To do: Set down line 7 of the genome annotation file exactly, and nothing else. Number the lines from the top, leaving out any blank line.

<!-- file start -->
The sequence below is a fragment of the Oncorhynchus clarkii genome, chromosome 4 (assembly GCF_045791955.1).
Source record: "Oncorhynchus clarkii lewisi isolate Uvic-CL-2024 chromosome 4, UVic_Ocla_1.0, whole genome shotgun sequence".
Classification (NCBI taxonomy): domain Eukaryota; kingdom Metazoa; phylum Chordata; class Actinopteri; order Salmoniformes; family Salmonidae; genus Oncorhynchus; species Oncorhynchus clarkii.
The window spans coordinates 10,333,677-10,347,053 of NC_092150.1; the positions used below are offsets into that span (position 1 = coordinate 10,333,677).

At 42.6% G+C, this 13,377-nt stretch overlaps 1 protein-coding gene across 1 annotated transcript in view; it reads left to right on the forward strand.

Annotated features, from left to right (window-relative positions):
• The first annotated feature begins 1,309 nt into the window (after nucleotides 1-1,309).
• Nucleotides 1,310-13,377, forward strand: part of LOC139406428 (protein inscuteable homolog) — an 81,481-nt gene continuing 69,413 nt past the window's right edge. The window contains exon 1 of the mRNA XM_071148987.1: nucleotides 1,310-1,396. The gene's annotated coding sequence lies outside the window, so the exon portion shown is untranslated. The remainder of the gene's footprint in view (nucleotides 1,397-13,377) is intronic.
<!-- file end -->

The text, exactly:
• The first annotated feature begins 1,309 nt into the window (after nucleotides 1-1,309).